2 On Your Side Special Report: Cell Spy


by Jane McCarthy and KREM.com


Posted on April 27, 2012 at 2:26 PM

SPOKANE, Wash. -- Cell phones are commonplace and convenient, but they're also the source of a growing concern: cell phone spyware.

The spyware is marketed to suspicious spouses, parents and employers and it allows you to secretly turn just about any phone into a high tech spying device. 

KREM 2 News asked a KREM employee that doesn’t work in the newsroom named Katie to have spyware installed on her phone.

From there all we had to do was dial her phone and on her end the spyware secretly and silently turned her phone into a speaker so we could bug her office.

As Katie talked behind closed doors we could listen in on her conversation no matter how far away we were from the office.

The entire time the phone was sitting next to Katie with no indication it was even on.

It's only when we hung up that there's a fleeting spyware sign--the screen on Katie's phone flashes, but that could easily be explained away.

"I would have thought maybe I'd passed through an odd service spot,” said Katie.  “I would never have thought that someone was spying on my phone.  I would have thought that something else had registered on my phone.  Maybe an email or text message."

From any computer with this spyware we could also read Katie's text messages and emails, see who she's calling and who's calling her.  We could also track her location.  Some spyware even promises to let you listen in on actual phone calls.

"It's pretty scary," said Katie.

Bill Butkus is a private investigator with G.T. Investigations.  He doesn't use spyware, but knows some of his clients have.

“It's legal to own it and possess it, but it's not legal to use it," said Butkus.

Despite the fact that websites will tell you spyware is legal, the Washington State Attorney General's Office told KREM 2 news: “Cell phone spyware is illegal in Washington, unless you've consented to have the software installed on your phone and for others to listen.  It's on the same scale as illegal wiretapping."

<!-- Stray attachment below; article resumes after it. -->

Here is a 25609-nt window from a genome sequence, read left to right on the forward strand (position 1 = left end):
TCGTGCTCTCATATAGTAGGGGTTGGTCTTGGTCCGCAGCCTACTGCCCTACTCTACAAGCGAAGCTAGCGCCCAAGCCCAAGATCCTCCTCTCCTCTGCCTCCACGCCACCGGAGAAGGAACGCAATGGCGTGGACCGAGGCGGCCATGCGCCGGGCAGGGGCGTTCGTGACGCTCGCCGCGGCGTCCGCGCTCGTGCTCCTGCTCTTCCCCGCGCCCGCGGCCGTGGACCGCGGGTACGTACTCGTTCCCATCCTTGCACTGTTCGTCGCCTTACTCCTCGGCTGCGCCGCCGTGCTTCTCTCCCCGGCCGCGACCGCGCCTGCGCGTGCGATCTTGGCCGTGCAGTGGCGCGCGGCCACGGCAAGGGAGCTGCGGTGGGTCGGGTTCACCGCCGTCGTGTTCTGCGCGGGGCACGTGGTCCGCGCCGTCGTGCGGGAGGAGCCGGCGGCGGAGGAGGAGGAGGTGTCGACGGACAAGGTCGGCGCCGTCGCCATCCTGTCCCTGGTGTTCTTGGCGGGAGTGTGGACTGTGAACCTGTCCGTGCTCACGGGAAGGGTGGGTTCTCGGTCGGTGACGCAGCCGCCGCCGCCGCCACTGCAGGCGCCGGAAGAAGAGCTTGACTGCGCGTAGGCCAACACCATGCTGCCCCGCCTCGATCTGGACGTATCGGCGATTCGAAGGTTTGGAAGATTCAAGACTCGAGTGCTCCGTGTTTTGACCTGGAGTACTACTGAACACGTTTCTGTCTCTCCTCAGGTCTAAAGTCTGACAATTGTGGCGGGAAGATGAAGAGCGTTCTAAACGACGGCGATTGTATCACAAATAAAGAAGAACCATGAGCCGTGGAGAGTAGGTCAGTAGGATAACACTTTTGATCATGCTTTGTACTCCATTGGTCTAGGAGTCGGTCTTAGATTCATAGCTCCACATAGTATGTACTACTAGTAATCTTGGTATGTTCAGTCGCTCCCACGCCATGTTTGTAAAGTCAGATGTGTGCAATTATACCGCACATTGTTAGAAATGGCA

Idaho's Attorney General office has a similar take, saying "it would be a felony under the computer crime law and electronic surveillance act."

But that doesn't stop some people from using it anyway.  It could also be a tool for identity thieves.

"So all of your info could be out there,” said Butkus.  “Social security, bank accounts, access codes, all that good stuff."

Someone needs to have access to your phone for a few minutes in order to download the software.  So the best protection is to keep your cell close.

“You might want to think twice about leaving it sitting on your desk when you walk away because you don't know who could be stalking you or who wants to know what you're doing," said Butkus.

"It's creepy,” said Katie.  “It's a total invasion of your privacy."
There are some subtle signs your phone might have spyware:
• An unusually high bill could be a sign of increased activity
• Spy software uses your phone's battery, so it might be dying quickly
• You may see some subtle phone flashes or hear background noise
• If you try shutting down your cell and it doesn't respond, that could be another spyware sign

If you think you're a victim, it's best to take your phone to your provider and have the operating system re-installed.